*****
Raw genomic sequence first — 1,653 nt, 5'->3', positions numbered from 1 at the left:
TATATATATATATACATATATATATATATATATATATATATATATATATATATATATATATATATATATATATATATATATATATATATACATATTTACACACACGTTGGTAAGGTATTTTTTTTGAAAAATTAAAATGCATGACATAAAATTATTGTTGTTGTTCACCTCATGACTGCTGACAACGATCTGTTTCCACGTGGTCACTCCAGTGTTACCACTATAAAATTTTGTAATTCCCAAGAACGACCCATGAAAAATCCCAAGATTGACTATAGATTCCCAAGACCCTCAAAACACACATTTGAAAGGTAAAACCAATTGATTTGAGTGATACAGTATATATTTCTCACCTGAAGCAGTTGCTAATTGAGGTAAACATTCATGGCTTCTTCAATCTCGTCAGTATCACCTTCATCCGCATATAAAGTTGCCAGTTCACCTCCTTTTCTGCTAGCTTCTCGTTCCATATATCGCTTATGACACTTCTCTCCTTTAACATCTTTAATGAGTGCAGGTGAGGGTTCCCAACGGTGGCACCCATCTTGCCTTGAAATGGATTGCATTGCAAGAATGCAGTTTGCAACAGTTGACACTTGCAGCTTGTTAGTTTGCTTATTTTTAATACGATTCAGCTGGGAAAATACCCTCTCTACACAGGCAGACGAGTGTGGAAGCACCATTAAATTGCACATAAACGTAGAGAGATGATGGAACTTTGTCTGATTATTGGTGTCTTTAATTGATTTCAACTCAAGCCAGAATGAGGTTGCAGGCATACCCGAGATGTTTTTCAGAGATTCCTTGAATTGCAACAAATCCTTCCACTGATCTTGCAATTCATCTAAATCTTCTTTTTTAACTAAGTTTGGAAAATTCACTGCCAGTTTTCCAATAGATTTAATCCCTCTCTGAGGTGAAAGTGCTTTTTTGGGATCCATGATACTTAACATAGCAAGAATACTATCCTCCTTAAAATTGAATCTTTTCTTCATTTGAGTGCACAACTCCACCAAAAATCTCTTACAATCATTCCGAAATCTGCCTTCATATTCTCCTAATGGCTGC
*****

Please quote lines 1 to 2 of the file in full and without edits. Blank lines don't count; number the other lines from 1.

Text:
Raw genomic sequence first — 1,653 nt, 5'->3', positions numbered from 1 at the left:
TATATATATATATACATATATATATATATATATATATATATATATATATATATATATATATATATATATATATATATATATATATATATACATATTTACACACACGTTGGTAAGGTATTTTTTTTGAAAAATTAAAATGCATGACATAAAATTATTGTTGTTGTTCACCTCATGACTGCTGACAACGATCTGTTTCCACGTGGTCACTCCAGTGTTACCACTATAAAATTTTGTAATTCCCAAGAACGACCCATGAAAAATCCCAAGATTGACTATAGATTCCCAAGACCCTCAAAACACACATTTGAAAGGTAAAACCAATTGATTTGAGTGATACAGTATATATTTCTCACCTGAAGCAGTTGCTAATTGAGGTAAACATTCATGGCTTCTTCAATCTCGTCAGTATCACCTTCATCCGCATATAAAGTTGCCAGTTCACCTCCTTTTCTGCTAGCTTCTCGTTCCATATATCGCTTATGACACTTCTCTCCTTTAACATCTTTAATGAGTGCAGGTGAGGGTTCCCAACGGTGGCACCCATCTTGCCTTGAAATGGATTGCATTGCAAGAATGCAGTTTGCAACAGTTGACACTTGCAGCTTGTTAGTTTGCTTATTTTTAATACGATTCAGCTGGGAAAATACCCTCTCTACACAGGCAGACGAGTGTGGAAGCACCATTAAATTGCACATAAACGTAGAGAGATGATGGAACTTTGTCTGATTATTGGTGTCTTTAATTGATTTCAACTCAAGCCAGAATGAGGTTGCAGGCATACCCGAGATGTTTTTCAGAGATTCCTTGAATTGCAACAAATCCTTCCACTGATCTTGCAATTCATCTAAATCTTCTTTTTTAACTAAGTTTGGAAAATTCACTGCCAGTTTTCCAATAGATTTAATCCCTCTCTGAGGTGAAAGTGCTTTTTTGGGATCCATGATACTTAACATAGCAAGAATACTATCCTCCTTAAAATTGAATCTTTTCTTCATTTGAGTGCACAACTCCACCAAAAATCTCTTACAATCATTCCGAAATCTGCCTTCATATTCTCCTAATGGCTGC